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Early childhood education has been my life for over 30 years. I have taught all age groups from infants to 5-year-olds. I was a director for five years in the 1980s, but I returned to the classroom 22 years ago. My passion is watching the ways children explore and discover their world. In the classroom, everything starts with the reciprocal relationships between adults and children and between the children themselves. With that in mind, I plan and set up activities. But that is just the beginning. What actually happens is a flow that includes my efforts to invite, respond and support children's interface with those activities and with others in the room. Oh yeh, and along the way, the children change the activities to suit their own inventiveness and creativity. Now the processes become reciprocal with the children doing the inviting, responding and supporting. Young children are the best learners and teachers. I am truly fortunate to be a part of their journey.

Sunday, August 6, 2017

Minnow nets

I often times liked to include different size minnow nets on the shelf next to the sensory table with the other hodgepodge and doohickies.   In the picture below, I set out two different size nets, the smaller set was green and the larger set had white netting.
I first used the minnow nets with a worm slide apparatus.  The idea behind the nets was to provide implements for the children to catch the worms coming out the tubes or pipes.   Using nets was much different than catching the worms with other containers.  For instance, the net did not hold water like other containers and the worms always ended up at the bottom of the net.   The two pictures below illustrate those differences.

In the following video, the children scoop the plastic worms (fishing lures without hooks) into their nets.  One child seems to be directing the play by urging the two other children playing with her to hurry and catch the worms before they get away.

We need to catch the worms from Thomas Bedard on Vimeo.

The nets were perfect implements for catching the worms because water flowed through the tiny holes of the nets but the worms did not.  However, because the nets were so flaccid, getting the worms out of the nets proved to be tricky.

How to get the worms out of the minnow net from Thomas Bedard on Vimeo.

Because the child could not simply turn the net over to dump out the worms, he tried to dislodge the worms by hitting the net against the side of the table and then against the side of the tub.  He used a little more force each time he tried extricate the worms   On the third try, he accidentally hits the head of the minnow net against the side of the table which somehow allowed all the worms to fly out of the net to his great surprise and delight.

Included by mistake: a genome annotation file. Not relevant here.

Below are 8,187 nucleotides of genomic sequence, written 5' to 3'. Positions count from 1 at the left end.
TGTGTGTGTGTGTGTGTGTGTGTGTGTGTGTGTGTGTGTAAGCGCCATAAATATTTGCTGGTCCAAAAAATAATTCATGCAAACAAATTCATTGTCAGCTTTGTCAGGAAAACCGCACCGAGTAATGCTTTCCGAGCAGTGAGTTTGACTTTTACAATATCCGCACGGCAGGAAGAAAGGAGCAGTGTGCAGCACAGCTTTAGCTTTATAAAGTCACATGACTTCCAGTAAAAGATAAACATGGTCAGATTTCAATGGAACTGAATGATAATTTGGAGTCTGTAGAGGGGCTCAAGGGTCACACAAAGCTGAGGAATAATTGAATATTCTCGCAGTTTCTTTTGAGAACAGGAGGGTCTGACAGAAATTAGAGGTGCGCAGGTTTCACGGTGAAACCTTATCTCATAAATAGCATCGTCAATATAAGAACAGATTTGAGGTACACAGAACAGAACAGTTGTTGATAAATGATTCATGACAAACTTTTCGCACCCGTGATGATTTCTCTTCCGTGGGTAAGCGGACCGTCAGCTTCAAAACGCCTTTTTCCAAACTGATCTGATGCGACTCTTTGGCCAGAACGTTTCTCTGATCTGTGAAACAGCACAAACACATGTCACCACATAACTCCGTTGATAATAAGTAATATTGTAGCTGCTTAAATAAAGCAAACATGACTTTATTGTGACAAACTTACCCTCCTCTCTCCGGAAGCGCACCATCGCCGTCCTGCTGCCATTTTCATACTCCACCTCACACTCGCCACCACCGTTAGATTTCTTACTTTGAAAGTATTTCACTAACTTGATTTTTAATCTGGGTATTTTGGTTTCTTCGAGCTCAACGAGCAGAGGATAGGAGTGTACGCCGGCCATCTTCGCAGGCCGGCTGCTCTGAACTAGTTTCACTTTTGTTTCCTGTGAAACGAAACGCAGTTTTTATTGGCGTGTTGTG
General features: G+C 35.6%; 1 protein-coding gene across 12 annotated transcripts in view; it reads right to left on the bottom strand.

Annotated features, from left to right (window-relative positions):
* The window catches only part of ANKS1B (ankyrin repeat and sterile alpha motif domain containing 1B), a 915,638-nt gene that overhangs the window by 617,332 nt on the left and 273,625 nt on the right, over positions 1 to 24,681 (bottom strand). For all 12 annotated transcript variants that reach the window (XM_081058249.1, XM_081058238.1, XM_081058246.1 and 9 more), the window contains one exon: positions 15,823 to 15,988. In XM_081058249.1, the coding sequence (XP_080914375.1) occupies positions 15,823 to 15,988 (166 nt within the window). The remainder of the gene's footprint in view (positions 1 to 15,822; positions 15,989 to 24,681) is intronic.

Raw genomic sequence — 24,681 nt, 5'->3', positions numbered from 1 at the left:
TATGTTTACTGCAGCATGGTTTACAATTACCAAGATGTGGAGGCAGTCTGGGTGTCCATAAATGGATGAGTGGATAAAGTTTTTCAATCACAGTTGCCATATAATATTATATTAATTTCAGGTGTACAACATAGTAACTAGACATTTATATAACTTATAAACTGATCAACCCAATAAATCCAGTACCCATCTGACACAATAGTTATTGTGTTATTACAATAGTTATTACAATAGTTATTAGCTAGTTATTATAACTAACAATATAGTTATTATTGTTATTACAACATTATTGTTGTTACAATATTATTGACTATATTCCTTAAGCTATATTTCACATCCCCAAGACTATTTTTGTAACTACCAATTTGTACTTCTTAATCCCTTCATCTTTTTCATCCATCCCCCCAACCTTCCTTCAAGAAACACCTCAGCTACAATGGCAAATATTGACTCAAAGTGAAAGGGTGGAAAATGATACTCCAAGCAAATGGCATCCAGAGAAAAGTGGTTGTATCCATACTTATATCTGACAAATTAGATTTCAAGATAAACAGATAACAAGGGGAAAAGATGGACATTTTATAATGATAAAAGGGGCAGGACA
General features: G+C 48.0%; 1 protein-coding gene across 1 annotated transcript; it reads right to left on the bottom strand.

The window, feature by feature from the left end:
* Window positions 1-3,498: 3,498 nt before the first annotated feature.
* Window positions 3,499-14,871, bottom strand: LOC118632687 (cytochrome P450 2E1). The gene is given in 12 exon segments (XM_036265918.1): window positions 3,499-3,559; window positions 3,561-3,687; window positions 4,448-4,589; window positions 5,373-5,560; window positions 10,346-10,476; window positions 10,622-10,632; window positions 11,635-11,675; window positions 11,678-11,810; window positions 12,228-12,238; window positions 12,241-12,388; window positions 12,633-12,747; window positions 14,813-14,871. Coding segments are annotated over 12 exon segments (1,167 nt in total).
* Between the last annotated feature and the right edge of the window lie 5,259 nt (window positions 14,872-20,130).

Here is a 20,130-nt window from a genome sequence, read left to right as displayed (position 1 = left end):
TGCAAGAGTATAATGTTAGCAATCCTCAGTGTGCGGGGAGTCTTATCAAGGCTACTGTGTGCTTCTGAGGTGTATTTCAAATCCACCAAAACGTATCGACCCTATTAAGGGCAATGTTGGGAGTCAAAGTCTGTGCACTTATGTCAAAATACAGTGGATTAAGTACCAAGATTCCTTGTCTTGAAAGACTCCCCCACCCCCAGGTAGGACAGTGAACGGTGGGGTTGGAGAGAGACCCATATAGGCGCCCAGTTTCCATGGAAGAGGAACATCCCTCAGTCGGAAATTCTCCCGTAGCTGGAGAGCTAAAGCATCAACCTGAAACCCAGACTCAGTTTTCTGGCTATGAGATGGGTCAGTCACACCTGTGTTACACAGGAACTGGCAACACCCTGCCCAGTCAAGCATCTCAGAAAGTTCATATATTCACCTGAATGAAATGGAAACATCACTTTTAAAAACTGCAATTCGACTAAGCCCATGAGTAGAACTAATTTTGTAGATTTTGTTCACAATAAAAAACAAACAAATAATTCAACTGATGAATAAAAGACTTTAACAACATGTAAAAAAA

I also found that the minnow nets worked well water beads.  In the video below, a child uses a minnow net to transport water beads into a clear plastic tube.

Transporting water beads with a minnow net from Thomas Bedard on Vimeo.

That was one full minnow net.  What is interesting is that the child figured out how to empty his minnow net by using one hand to push up the net from the bottom.  That was important because that allowed him to get almost all the beads into the tube.

I also set out the minnow nets with some dry medium, too.  With the Jurassic sand, the nets became like  wispy sieves.  With corn, the nets became supple containers. 

Before I finish this post, I want to go back to the worms and catching worms with the net.  One child created a new worm catching tool using a bottle and the small green minnow net.

New worm catching tool from Thomas Bedard on Vimeo.

The child found a bottle that he could wedge into the minnow net so the bottle would not fall out if he tipped it upside down.  Using his new tool, he was able to scoop both water and worm to transport it around the table.

Where did the child come up with the idea to make a new tool?  Was his first thought: I wonder if I can put this bottle in the net.  When he did that, did he know he made a tool?  Was the tool only realized once he tried to use it as a new type of scoop?  Was there pleasure in the making of the tool?  Was there pleasure in the using of the tool?  I do not know the answers to those questions.  Maybe a better question is: What implements or materials make for a rich mix of paraphernalia to foster creative exploration to discover new possibilities for play?   For me, one of the implements is surely a minnow net.

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